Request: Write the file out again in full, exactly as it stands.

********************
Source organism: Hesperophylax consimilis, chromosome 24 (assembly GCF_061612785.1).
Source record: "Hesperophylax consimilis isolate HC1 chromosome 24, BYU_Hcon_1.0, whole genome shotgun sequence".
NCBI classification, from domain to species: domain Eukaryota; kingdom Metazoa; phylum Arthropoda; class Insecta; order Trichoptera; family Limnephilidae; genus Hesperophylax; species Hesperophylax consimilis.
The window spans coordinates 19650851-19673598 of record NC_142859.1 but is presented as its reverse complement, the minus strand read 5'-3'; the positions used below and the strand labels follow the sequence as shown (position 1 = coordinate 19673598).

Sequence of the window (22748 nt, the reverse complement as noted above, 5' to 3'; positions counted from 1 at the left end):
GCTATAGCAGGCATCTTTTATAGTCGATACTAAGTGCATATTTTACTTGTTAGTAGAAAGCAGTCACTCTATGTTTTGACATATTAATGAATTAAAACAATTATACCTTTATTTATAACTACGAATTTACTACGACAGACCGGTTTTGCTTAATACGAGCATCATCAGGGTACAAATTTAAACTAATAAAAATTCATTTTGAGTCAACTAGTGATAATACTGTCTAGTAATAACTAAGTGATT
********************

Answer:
Source organism: Hesperophylax consimilis, chromosome 24 (assembly GCF_061612785.1).
Source record: "Hesperophylax consimilis isolate HC1 chromosome 24, BYU_Hcon_1.0, whole genome shotgun sequence".
NCBI classification, from domain to species: domain Eukaryota; kingdom Metazoa; phylum Arthropoda; class Insecta; order Trichoptera; family Limnephilidae; genus Hesperophylax; species Hesperophylax consimilis.
The window spans coordinates 19650851-19673598 of record NC_142859.1 but is presented as its reverse complement, the minus strand read 5'-3'; the positions used below and the strand labels follow the sequence as shown (position 1 = coordinate 19673598).

Sequence of the window (22748 nt, the reverse complement as noted above, 5' to 3'; positions counted from 1 at the left end):
GCTATAGCAGGCATCTTTTATAGTCGATACTAAGTGCATATTTTACTTGTTAGTAGAAAGCAGTCACTCTATGTTTTGACATATTAATGAATTAAAACAATTATACCTTTATTTATAACTACGAATTTACTACGACAGACCGGTTTTGCTTAATACGAGCATCATCAGGGTACAAATTTAAACTAATAAAAATTCATTTTGAGTCAACTAGTGATAATACTGTCTAGTAATAACTAAGTGATT